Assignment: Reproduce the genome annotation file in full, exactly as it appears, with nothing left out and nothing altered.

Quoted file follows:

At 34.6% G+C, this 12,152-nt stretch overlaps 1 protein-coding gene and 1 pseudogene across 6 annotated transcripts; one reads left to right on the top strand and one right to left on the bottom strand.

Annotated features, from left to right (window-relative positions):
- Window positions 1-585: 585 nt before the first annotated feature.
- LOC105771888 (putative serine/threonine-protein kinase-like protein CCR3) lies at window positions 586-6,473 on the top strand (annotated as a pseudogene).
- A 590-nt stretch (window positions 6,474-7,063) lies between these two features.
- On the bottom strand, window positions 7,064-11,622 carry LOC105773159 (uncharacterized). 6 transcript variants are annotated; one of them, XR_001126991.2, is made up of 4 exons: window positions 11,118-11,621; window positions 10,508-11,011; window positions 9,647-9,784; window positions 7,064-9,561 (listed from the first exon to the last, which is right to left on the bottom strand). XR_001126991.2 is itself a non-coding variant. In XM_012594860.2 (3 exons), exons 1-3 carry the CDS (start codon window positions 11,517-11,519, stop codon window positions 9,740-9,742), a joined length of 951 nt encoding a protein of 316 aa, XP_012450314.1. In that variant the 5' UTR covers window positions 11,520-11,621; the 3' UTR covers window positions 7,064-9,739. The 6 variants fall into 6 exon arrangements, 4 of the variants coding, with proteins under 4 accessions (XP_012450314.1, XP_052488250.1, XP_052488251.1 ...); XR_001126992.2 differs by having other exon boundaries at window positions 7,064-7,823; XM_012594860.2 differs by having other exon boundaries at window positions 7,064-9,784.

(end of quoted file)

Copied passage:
At 34.6% G+C, this 12,152-nt stretch overlaps 1 protein-coding gene and 1 pseudogene across 6 annotated transcripts; one reads left to right on the top strand and one right to left on the bottom strand.

Annotated features, from left to right (window-relative positions):
- Window positions 1-585: 585 nt before the first annotated feature.
- LOC105771888 (putative serine/threonine-protein kinase-like protein CCR3) lies at window positions 586-6,473 on the top strand (annotated as a pseudogene).
- A 590-nt stretch (window positions 6,474-7,063) lies between these two features.
- On the bottom strand, window positions 7,064-11,622 carry LOC105773159 (uncharacterized). 6 transcript variants are annotated; one of them, XR_001126991.2, is made up of 4 exons: window positions 11,118-11,621; window positions 10,508-11,011; window positions 9,647-9,784; window positions 7,064-9,561 (listed from the first exon to the last, which is right to left on the bottom strand). XR_001126991.2 is itself a non-coding variant. In XM_012594860.2 (3 exons), exons 1-3 carry the CDS (start codon window positions 11,517-11,519, stop codon window positions 9,740-9,742), a joined length of 951 nt encoding a protein of 316 aa, XP_012450314.1. In that variant the 5' UTR covers window positions 11,520-11,621; the 3' UTR covers window positions 7,064-9,739. The 6 variants fall into 6 exon arrangements, 4 of the variants coding, with proteins under 4 accessions (XP_012450314.1, XP_052488250.1, XP_052488251.1 ...); XR_001126992.2 differs by having other exon boundaries at window positions 7,064-7,823; XM_012594860.2 differs by having other exon boundaries at window positions 7,064-9,784.